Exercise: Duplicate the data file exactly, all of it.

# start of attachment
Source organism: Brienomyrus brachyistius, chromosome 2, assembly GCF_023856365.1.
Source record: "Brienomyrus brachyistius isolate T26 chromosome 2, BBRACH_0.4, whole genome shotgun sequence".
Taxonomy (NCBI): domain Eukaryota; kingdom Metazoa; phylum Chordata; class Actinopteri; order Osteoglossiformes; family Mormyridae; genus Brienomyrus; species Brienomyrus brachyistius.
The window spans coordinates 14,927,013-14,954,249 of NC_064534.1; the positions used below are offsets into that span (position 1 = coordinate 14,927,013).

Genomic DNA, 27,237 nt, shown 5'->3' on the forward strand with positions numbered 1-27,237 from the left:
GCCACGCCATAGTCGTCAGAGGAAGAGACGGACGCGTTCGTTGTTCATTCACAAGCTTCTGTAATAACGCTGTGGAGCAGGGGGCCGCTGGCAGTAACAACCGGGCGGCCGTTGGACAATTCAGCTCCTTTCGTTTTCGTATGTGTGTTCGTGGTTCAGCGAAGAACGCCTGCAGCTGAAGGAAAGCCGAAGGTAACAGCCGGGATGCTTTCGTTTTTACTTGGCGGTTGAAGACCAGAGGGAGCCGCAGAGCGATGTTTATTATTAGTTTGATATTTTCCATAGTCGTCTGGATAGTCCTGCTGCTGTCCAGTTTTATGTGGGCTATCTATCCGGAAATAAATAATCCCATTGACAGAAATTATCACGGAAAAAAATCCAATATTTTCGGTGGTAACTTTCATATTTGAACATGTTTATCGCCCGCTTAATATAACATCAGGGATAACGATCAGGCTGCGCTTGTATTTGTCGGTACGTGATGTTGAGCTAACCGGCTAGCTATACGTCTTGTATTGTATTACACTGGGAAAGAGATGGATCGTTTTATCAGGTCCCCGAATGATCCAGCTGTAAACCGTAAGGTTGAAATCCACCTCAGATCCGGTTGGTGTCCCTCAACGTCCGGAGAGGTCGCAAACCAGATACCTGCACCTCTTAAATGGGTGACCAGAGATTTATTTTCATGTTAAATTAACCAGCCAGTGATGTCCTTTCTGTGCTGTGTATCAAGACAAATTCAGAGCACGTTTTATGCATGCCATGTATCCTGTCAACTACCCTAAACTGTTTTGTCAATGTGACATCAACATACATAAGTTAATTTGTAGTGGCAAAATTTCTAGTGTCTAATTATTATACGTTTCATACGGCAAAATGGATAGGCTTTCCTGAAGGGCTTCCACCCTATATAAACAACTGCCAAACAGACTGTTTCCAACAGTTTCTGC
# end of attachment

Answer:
Source organism: Brienomyrus brachyistius, chromosome 2, assembly GCF_023856365.1.
Source record: "Brienomyrus brachyistius isolate T26 chromosome 2, BBRACH_0.4, whole genome shotgun sequence".
Taxonomy (NCBI): domain Eukaryota; kingdom Metazoa; phylum Chordata; class Actinopteri; order Osteoglossiformes; family Mormyridae; genus Brienomyrus; species Brienomyrus brachyistius.
The window spans coordinates 14,927,013-14,954,249 of NC_064534.1; the positions used below are offsets into that span (position 1 = coordinate 14,927,013).

Genomic DNA, 27,237 nt, shown 5'->3' on the forward strand with positions numbered 1-27,237 from the left:
GCCACGCCATAGTCGTCAGAGGAAGAGACGGACGCGTTCGTTGTTCATTCACAAGCTTCTGTAATAACGCTGTGGAGCAGGGGGCCGCTGGCAGTAACAACCGGGCGGCCGTTGGACAATTCAGCTCCTTTCGTTTTCGTATGTGTGTTCGTGGTTCAGCGAAGAACGCCTGCAGCTGAAGGAAAGCCGAAGGTAACAGCCGGGATGCTTTCGTTTTTACTTGGCGGTTGAAGACCAGAGGGAGCCGCAGAGCGATGTTTATTATTAGTTTGATATTTTCCATAGTCGTCTGGATAGTCCTGCTGCTGTCCAGTTTTATGTGGGCTATCTATCCGGAAATAAATAATCCCATTGACAGAAATTATCACGGAAAAAAATCCAATATTTTCGGTGGTAACTTTCATATTTGAACATGTTTATCGCCCGCTTAATATAACATCAGGGATAACGATCAGGCTGCGCTTGTATTTGTCGGTACGTGATGTTGAGCTAACCGGCTAGCTATACGTCTTGTATTGTATTACACTGGGAAAGAGATGGATCGTTTTATCAGGTCCCCGAATGATCCAGCTGTAAACCGTAAGGTTGAAATCCACCTCAGATCCGGTTGGTGTCCCTCAACGTCCGGAGAGGTCGCAAACCAGATACCTGCACCTCTTAAATGGGTGACCAGAGATTTATTTTCATGTTAAATTAACCAGCCAGTGATGTCCTTTCTGTGCTGTGTATCAAGACAAATTCAGAGCACGTTTTATGCATGCCATGTATCCTGTCAACTACCCTAAACTGTTTTGTCAATGTGACATCAACATACATAAGTTAATTTGTAGTGGCAAAATTTCTAGTGTCTAATTATTATACGTTTCATACGGCAAAATGGATAGGCTTTCCTGAAGGGCTTCCACCCTATATAAACAACTGCCAAACAGACTGTTTCCAACAGTTTCTGC